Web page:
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And I love basketball.

I'm the guy who wants to remove punting and placekicking from American football, which I also love.

So here's what I'd do if I were king. Lowercase.

I think I'd change the offside rule. That's about it. I'm not sure exactly how I'd change it, but I'd make offside a lot more rare. Scoring chances could be a lot more frequent and still be pretty rare, and way, way too many scoring chances -- in my opinion -- are scuttled by offside.

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I'd kill the offside trap, for one thing, make it so the attacking player is offside if he goes offside -- he's ahead of the ball and he moves ahead of the last non-goalie defender, to oversimplify a little -- but not if he's put offside by the defenders moving away from their own goal.

I might make it so that you could only be offside in the penalty box. I realize this would encourage cherry-picking, guys hanging back and waiting for a long pass from the defense, but I'm not sure cherry-picking would be bad in soccer. Anything that discourages a defender from clogging up the attacking end, and also sets up a possible breakaway, well, I think I'm for that.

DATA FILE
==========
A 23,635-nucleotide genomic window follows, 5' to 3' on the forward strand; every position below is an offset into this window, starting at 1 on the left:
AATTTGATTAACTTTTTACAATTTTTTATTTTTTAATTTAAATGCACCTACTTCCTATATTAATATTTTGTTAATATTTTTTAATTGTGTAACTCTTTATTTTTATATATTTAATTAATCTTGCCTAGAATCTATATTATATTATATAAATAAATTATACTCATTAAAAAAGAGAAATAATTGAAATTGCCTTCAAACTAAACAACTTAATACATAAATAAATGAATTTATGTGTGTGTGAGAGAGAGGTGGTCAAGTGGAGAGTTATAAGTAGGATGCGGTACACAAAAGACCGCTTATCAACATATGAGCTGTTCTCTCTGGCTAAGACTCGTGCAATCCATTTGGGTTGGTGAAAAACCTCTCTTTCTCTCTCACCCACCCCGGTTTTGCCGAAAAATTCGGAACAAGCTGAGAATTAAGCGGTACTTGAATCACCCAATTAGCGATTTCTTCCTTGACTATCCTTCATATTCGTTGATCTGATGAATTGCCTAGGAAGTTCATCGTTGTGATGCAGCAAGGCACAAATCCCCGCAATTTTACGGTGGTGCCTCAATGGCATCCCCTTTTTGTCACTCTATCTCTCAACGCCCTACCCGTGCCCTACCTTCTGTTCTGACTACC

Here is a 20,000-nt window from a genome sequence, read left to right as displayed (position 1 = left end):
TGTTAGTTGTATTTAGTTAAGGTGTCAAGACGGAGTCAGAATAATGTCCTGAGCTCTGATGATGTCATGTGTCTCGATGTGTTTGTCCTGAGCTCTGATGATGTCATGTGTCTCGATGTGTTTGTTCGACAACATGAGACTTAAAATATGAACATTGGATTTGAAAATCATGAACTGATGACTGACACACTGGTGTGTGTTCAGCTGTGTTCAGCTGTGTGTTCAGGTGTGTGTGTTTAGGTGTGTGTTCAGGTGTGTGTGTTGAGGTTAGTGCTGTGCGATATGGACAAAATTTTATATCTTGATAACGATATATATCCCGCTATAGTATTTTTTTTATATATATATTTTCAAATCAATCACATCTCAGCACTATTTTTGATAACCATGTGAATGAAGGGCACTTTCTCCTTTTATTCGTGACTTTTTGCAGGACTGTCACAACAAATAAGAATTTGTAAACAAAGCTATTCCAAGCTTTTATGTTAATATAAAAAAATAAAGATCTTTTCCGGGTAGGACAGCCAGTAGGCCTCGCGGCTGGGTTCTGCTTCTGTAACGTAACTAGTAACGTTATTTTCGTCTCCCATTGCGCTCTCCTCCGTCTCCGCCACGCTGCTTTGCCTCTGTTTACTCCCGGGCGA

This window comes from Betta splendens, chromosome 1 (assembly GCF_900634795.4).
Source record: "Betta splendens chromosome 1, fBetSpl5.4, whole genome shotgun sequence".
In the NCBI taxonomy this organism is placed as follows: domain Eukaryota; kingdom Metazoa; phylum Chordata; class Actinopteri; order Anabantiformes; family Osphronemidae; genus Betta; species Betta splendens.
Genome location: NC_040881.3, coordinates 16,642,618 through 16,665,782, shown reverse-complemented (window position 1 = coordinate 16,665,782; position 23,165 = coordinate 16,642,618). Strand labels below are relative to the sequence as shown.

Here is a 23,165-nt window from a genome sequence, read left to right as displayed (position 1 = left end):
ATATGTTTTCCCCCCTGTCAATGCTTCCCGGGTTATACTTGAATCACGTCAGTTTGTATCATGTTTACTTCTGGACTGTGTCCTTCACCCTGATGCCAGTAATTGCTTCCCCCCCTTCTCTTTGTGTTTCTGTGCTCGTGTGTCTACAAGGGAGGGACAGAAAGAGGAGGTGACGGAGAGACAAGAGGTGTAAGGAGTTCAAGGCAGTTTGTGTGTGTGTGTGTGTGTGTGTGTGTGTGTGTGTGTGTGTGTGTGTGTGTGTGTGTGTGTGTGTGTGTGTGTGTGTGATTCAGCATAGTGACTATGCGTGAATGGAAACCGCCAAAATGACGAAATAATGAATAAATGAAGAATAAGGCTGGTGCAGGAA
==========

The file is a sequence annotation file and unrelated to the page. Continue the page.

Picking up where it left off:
But I'm not sure because I also might want to put in a rule something like hockey's late, unlamented two-line pass rule -- which I spent years railing against. That's because the other thing that scuttles scoring chances is that when the offense manages to get the ball into the penalty box, it's always facing about a 3-on-6. There are always way more defenders than attackers. I want to even that out.

A rule against long, long passes might encourage teams to bring more players forward when attacking because it would be harder to burn them with a long ball the other way.

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Then again, it would eliminate long, long passes, which are part of what's so great about soccer sometimes.

One thing I know I'd try to do is something to get rid of all the diving. I've learned in this World Cup that we Americans are more offended by the diving than the rest of the world is.

It's actually seen as a weakness of the American team -- a team with no shortage of weaknesses -- that it refuses to take part in the injury faking, which on the one hand seems noble, on the other seems foolish and on a third seems odd for a country that produced Joe Pepitone.

I understand why we don't like the diving and don't know enough about enough of the rest of the world to understand why it doesn't bother them as much. But no matter. This is my mental exercise, and the diving has got to go.

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Just for starters: If you're carried off on a stretcher, you can't come back.

There have been a lot of complaints about too many yellow and red cards. That may be. But what I think there have been way, way too many of are stretchers.